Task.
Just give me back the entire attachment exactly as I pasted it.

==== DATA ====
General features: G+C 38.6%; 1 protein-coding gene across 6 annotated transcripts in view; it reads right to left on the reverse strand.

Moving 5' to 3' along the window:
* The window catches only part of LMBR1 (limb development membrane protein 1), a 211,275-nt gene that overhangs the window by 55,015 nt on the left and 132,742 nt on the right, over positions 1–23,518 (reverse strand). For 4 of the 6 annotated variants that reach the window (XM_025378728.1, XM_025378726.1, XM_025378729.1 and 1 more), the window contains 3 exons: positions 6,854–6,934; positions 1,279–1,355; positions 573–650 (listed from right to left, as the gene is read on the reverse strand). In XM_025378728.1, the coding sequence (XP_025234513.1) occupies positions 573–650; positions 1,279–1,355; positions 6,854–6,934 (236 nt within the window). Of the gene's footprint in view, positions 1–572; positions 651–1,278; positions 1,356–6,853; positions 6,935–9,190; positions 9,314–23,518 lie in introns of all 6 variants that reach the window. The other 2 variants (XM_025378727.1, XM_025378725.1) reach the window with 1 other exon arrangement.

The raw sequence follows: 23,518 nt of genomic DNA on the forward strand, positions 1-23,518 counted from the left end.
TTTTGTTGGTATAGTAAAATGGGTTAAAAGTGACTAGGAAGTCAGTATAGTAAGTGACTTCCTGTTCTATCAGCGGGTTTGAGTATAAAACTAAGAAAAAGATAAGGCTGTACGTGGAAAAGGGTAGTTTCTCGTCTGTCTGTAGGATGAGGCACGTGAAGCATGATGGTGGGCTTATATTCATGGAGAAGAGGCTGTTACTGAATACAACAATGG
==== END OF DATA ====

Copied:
General features: G+C 38.6%; 1 protein-coding gene across 6 annotated transcripts in view; it reads right to left on the reverse strand.

Moving 5' to 3' along the window:
* The window catches only part of LMBR1 (limb development membrane protein 1), a 211,275-nt gene that overhangs the window by 55,015 nt on the left and 132,742 nt on the right, over positions 1–23,518 (reverse strand). For 4 of the 6 annotated variants that reach the window (XM_025378728.1, XM_025378726.1, XM_025378729.1 and 1 more), the window contains 3 exons: positions 6,854–6,934; positions 1,279–1,355; positions 573–650 (listed from right to left, as the gene is read on the reverse strand). In XM_025378728.1, the coding sequence (XP_025234513.1) occupies positions 573–650; positions 1,279–1,355; positions 6,854–6,934 (236 nt within the window). Of the gene's footprint in view, positions 1–572; positions 651–1,278; positions 1,356–6,853; positions 6,935–9,190; positions 9,314–23,518 lie in introns of all 6 variants that reach the window. The other 2 variants (XM_025378727.1, XM_025378725.1) reach the window with 1 other exon arrangement.

The raw sequence follows: 23,518 nt of genomic DNA on the forward strand, positions 1-23,518 counted from the left end.
TTTTGTTGGTATAGTAAAATGGGTTAAAAGTGACTAGGAAGTCAGTATAGTAAGTGACTTCCTGTTCTATCAGCGGGTTTGAGTATAAAACTAAGAAAAAGATAAGGCTGTACGTGGAAAAGGGTAGTTTCTCGTCTGTCTGTAGGATGAGGCACGTGAAGCATGATGGTGGGCTTATATTCATGGAGAAGAGGCTGTTACTGAATACAACAATGG